“I think the Internet, with its problems, helps a lot in the case of languages, although of course the parent should control it,” she says, noting that she also makes sure Mark spends a lot of time with books and other resources. 

"If he watches cartoons all the time, of course he will not develop, but if you go for sports, go for a walk, read books and fairy tales in parallel, live an active life, …[the knowledge from the internet] will be a great benefit for him.”

The director of the Mkhitar Sebastatsi educational complex in Yerevan, Susan Markosyan, is also convinced that the internet—when used as an educational resource—helps children develop.

"The internet accelerates the learning process; knowledge and access to information helps a person to develop faster. In all families, whether parents prefer computer education for their children or not, children are still connected to computers and information from the Internet,” she notes.

“Games, movies, cartoons, etc. have some influence on them one way or another. In our educational complex… that influence is simply planned and directed. Digital media is becoming an instrument of educational work.”

For 10-year-old Eva, a casual interest in children YouTube bloggers led her to consuming more Russian-language content. Before long, she found that not only did she understand what her favorite v-bloggers were saying, she felt more comfortable communicating in Russian than her native Armenian. 

Today, her understanding of Russian has helped her develop a blog about animals, which she writes in Armenian.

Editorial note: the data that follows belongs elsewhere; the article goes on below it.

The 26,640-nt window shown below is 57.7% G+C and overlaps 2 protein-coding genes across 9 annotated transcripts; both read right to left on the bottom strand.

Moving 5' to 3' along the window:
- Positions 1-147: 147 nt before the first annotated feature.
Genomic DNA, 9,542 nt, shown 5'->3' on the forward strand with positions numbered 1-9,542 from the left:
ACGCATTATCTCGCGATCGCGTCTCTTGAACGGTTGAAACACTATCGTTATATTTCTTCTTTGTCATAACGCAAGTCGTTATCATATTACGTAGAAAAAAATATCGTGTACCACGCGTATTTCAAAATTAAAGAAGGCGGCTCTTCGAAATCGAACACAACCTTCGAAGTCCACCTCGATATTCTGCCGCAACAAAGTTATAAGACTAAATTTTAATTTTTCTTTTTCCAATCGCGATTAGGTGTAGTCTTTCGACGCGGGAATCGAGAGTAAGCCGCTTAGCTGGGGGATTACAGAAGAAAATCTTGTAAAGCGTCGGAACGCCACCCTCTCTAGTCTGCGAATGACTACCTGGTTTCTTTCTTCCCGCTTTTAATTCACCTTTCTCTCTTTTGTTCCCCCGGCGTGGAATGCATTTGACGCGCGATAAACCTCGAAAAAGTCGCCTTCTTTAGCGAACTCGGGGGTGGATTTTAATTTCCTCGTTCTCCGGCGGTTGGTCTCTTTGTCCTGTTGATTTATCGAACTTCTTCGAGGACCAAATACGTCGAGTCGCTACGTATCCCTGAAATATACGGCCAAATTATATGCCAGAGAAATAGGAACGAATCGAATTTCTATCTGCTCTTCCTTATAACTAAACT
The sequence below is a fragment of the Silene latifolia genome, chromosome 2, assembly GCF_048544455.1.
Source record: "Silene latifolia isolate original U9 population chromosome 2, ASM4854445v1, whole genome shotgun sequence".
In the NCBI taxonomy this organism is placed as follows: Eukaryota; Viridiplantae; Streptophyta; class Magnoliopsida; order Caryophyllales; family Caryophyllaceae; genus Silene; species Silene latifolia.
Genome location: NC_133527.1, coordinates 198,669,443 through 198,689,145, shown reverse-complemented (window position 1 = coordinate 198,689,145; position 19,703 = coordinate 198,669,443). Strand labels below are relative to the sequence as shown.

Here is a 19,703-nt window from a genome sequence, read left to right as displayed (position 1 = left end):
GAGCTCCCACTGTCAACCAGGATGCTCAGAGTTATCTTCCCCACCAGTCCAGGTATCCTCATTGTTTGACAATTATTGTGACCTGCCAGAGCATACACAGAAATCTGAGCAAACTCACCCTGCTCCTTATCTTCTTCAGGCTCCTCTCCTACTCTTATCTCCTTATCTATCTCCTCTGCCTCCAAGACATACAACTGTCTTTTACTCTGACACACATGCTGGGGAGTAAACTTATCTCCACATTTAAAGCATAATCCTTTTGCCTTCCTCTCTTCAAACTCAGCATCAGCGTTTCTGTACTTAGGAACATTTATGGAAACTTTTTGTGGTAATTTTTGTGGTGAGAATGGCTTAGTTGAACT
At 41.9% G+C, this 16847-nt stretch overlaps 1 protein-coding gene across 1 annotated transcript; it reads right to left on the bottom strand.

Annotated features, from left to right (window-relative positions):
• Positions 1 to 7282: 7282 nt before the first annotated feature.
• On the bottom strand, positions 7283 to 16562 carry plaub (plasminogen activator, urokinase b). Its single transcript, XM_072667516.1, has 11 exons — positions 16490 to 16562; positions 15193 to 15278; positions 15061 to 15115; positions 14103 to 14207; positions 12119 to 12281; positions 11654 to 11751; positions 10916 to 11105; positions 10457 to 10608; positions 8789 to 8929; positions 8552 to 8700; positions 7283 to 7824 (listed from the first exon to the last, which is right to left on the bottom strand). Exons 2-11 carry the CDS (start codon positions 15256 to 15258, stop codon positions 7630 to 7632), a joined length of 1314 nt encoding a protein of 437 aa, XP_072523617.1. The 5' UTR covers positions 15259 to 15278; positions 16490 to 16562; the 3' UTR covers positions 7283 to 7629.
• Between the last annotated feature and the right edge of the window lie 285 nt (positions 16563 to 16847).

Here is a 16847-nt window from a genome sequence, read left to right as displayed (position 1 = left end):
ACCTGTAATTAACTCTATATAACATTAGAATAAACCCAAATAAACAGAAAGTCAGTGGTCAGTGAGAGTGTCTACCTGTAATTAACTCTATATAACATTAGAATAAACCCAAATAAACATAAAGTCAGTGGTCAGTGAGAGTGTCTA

"It is difficult for me to find the information I want in Armenian, there is not enough," she says. But there is plenty in Russian, so she goes online to get what she needs and then translates it into her native tongue.

Tamara Hovsepyan of Yerevan also notes that two of her three children—10-year-old Armen and 3-year-old Eva—are also more comfortable speaking in English or Russian, in large part because they use those languages online to find information about the topics that interest them.

Susan Markosyan, the director of Mkhitar Sebastatsi, believes the process is a natural one: children in every generation will use the tools they have to develop. 

"The children of all generations are born conscious, ready to develop, to learn, because they quickly realize the educational tasks set before them - to speak, walk, communicate, learn, etc.,” she says.

 “The tools are different. In any case, they use the tools of their time. In my opinion, today's generation, which uses today's opportunities, is just like the previous human generations, which did the same for their time.”

Published with the support of COBERM, a joint initiative of the European Union (EU) and the United Nations Development Programme (UNDP). The contents of this publication are the sole responsibility of the organization Chai Khana and can under no circumstances be regarded as reflecting the position of either the EU or UNDP.